Com­mu­nity group meets amid re­view of Hud­son River dredg­ing cleanup

Daily Freeman (Kingston, NY) - - STATE NEWS -

A com­mu­nity group is set to get an up­date re­gard­ing the fed­eral Su­per­fund project to clean up the Hud­son River.

The En­vi­ron­men­tal Pro­tec­tion Agency is cur­rently re­view­ing the ef­fec­tive­ness of a six-year project by Gen­eral Elec­tric to dredge 2.75 mil­lion cu­bic yards of PCB­con­tam­i­nated sed­i­ment from the up­per river.

A com­mu­nity ad­vi­sory group is sched­uled to hear the lat­est on the EPA re­view at its reg­u­larly sched­uled meet­ing on Thurs­day in Saratoga Springs. The re­view is to be com­pleted by April 2107.

Dredg­ing op­er­a­tions that have cost Gen­eral Elec­tric $1.5 bil­lion to clean chem­i­cals from the up­per Hud­son River ended, but some ad­vo­cates are push­ing for an­other round.

Ad­vo­cates cite an anal­y­sis that con­cluded the river will take far longer to re­cover due to greater PCB con­tam­i­na­tion than ini­tially ex­pected. They say EPA should call for more dredg­ing un­der pro­vi­sions in the le­gal set­tle­ment that gives the agency that right if new in­for­ma­tion shows the cleanup is fail­ing to pro­tect hu­man health and the en­vi­ron­ment.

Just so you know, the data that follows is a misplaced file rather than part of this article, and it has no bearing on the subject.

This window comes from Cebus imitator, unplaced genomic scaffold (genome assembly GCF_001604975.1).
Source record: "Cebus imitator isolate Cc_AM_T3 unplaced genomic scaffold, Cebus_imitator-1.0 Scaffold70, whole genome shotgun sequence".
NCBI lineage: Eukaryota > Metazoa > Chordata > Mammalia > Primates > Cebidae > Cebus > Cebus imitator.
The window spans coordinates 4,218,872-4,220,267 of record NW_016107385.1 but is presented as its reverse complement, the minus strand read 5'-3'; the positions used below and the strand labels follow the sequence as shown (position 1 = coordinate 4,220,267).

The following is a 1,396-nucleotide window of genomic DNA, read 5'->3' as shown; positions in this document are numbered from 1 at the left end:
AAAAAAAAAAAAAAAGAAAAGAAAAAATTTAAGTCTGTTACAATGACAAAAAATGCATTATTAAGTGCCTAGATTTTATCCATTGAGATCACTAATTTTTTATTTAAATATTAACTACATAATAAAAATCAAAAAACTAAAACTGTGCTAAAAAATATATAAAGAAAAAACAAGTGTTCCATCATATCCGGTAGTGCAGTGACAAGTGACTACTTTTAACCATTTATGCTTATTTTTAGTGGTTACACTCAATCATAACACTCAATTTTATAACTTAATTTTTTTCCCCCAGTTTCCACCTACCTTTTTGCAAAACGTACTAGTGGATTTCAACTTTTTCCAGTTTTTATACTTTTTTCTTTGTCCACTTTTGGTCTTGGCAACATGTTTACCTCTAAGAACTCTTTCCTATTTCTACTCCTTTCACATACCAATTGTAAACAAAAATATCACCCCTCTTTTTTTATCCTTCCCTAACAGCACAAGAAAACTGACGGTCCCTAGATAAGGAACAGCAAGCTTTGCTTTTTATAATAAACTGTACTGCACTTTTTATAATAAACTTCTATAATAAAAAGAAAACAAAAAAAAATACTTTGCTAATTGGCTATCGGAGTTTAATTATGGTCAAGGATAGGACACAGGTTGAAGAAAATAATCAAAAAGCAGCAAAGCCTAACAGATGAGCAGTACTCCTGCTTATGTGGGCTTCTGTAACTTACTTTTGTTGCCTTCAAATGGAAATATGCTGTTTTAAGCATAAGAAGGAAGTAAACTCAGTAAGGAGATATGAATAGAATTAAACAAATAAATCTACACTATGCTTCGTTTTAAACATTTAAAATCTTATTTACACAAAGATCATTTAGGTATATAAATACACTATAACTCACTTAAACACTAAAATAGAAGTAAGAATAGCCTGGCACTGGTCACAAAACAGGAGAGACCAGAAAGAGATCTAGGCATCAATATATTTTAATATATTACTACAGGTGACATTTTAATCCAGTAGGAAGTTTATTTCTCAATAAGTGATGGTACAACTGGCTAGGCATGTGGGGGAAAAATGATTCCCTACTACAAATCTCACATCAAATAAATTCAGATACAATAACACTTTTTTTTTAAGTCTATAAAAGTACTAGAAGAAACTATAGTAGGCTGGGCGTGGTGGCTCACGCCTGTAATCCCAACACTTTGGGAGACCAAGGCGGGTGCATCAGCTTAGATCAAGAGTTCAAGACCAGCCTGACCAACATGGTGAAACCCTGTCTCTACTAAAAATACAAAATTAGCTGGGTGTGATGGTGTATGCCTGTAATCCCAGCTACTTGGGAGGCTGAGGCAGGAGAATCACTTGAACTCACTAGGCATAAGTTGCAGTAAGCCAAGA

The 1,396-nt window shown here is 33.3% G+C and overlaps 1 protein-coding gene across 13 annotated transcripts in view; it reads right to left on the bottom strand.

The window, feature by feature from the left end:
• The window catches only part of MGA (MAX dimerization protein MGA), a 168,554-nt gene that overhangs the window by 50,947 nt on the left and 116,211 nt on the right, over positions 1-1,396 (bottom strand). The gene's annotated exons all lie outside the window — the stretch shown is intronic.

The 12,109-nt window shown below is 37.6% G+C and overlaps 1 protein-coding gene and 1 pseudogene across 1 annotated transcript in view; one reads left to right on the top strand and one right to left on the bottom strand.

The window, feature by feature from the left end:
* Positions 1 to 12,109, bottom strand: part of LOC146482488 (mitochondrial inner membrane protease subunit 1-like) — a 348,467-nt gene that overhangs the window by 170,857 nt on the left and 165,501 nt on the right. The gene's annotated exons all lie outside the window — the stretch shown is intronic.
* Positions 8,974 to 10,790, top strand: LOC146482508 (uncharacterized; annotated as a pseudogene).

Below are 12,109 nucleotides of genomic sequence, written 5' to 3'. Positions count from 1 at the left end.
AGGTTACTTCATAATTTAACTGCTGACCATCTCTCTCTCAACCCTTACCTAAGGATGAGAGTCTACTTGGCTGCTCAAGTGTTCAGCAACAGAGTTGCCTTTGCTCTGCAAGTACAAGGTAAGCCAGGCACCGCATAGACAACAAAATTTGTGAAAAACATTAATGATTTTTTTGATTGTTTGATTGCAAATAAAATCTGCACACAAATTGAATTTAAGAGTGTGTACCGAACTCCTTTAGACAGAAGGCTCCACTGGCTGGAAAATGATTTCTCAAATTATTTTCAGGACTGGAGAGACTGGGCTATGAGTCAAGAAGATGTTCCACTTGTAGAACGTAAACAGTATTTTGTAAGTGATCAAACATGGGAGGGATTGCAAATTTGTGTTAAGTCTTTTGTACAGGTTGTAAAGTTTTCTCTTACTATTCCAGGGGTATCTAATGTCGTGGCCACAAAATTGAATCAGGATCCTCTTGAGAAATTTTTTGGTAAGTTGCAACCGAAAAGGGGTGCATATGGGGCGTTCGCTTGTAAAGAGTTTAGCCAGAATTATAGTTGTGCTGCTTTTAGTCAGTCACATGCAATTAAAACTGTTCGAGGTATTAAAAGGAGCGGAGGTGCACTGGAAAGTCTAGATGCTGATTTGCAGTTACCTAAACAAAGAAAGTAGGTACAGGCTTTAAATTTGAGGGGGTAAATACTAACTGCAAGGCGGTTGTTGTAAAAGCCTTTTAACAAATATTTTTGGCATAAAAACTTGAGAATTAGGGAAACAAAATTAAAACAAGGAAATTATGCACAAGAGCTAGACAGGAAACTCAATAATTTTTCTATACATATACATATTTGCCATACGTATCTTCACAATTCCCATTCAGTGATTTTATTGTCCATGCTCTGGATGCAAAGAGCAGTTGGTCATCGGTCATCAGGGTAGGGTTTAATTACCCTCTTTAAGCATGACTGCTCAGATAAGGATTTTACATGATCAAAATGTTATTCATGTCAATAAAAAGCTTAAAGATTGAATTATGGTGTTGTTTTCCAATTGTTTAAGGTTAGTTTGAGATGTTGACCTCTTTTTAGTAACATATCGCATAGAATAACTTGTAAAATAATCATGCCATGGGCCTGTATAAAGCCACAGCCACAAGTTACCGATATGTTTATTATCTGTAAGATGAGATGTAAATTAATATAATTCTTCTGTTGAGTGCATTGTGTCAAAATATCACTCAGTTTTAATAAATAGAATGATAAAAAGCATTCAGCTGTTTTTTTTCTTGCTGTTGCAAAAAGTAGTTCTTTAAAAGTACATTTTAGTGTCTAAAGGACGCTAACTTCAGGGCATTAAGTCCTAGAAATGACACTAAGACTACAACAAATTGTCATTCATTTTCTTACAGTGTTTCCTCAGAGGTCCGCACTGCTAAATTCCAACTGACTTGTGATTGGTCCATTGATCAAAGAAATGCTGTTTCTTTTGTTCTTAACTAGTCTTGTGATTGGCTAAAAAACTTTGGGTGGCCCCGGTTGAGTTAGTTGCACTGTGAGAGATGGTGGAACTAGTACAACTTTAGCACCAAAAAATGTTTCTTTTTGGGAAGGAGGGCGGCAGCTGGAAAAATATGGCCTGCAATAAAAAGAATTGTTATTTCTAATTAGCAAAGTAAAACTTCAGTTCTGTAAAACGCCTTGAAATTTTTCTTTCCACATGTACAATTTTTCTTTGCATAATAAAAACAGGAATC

GE main­tains that it con­tin­ues to ful­fill all of its obli­ga­tions.

Un­til the mid 1970s, GE plants dis­charged into the river more than 1 mil­lion pounds of poly­chlo­ri­nated biphenyls, which are con­sid­ered a prob­a­ble car­cino­gen. A 200-mile stretch of river down to New York City be­came a Su­per­fund site in 1984. But the EPA didn’t call for dredg­ing un­til 2002, after years of dis­pute over whether it would be ef­fec­tive.

MIKE GROLL — AP FILE

In this file photo, crews per­form dredg­ing work along the up­per Hud­son River in Water­ford. Long after the last dredg­ing barge leaves the up­per Hud­son River, sci­en­tists will track the slow fade in con­tam­i­na­tion lev­els.

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